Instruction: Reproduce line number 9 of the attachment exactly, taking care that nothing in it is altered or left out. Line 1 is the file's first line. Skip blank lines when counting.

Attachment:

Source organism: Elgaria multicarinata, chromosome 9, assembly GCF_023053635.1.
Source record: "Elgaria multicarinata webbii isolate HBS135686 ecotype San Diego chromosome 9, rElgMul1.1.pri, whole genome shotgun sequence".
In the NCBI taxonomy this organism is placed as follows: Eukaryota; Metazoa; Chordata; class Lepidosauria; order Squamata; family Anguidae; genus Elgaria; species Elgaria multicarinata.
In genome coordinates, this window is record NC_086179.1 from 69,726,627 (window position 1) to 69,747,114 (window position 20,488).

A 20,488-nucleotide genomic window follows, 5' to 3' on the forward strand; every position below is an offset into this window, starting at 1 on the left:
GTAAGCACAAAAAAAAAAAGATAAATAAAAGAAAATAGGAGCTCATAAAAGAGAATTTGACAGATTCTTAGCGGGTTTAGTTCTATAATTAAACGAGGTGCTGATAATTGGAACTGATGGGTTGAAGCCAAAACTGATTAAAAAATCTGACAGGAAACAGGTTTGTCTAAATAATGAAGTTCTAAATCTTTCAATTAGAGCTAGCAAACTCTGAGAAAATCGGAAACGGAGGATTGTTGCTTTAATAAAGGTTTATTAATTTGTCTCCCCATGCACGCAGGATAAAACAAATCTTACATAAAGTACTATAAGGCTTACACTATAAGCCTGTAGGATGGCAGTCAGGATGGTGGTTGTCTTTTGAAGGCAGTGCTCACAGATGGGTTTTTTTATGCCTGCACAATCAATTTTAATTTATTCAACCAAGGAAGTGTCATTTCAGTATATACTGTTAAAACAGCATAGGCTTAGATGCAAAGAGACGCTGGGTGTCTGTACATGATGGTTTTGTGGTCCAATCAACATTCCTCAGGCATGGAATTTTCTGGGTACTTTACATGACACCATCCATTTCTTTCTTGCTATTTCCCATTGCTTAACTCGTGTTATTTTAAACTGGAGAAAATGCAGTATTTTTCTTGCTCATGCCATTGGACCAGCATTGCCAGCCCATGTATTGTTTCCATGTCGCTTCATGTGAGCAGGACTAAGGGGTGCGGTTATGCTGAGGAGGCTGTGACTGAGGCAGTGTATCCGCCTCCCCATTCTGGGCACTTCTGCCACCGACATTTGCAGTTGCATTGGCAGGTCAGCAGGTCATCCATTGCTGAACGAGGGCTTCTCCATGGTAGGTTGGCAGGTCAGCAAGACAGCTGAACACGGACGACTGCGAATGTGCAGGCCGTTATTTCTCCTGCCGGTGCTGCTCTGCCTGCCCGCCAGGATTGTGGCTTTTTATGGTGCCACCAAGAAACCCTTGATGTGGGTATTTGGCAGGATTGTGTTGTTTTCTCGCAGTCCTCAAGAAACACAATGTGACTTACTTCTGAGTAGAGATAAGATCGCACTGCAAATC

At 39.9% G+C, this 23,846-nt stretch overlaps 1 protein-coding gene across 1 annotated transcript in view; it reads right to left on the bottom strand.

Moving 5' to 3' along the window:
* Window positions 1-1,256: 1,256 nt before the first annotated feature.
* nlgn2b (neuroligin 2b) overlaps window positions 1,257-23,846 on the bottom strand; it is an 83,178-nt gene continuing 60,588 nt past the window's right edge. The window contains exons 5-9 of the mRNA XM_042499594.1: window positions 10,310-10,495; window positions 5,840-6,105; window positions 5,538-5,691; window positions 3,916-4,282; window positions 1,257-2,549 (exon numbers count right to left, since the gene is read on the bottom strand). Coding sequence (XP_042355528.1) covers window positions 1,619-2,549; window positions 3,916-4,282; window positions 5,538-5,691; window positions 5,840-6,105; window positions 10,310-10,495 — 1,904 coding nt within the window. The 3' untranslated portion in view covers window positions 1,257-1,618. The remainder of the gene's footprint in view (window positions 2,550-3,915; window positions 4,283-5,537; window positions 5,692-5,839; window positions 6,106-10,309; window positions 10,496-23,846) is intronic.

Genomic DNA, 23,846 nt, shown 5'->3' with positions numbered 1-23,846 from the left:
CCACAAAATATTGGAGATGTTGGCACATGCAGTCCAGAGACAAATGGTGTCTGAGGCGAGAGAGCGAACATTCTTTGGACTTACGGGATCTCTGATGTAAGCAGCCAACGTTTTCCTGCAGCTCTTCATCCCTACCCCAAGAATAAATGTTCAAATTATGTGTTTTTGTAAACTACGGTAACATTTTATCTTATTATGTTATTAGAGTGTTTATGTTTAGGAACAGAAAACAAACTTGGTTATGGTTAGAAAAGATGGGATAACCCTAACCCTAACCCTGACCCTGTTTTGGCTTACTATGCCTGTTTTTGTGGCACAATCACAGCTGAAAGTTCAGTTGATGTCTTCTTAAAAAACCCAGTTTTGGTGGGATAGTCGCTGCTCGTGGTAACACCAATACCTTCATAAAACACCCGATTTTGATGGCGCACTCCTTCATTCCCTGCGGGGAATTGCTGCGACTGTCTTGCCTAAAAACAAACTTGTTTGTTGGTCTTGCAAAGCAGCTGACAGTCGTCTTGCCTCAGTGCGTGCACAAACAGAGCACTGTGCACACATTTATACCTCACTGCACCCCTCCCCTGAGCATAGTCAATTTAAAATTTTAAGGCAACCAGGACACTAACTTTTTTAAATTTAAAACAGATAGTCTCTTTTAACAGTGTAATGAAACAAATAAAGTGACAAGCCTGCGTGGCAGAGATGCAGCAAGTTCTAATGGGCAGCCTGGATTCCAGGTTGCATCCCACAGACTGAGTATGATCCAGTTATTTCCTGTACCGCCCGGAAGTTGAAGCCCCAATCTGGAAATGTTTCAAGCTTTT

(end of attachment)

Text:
* Window positions 1-1,256: 1,256 nt before the first annotated feature.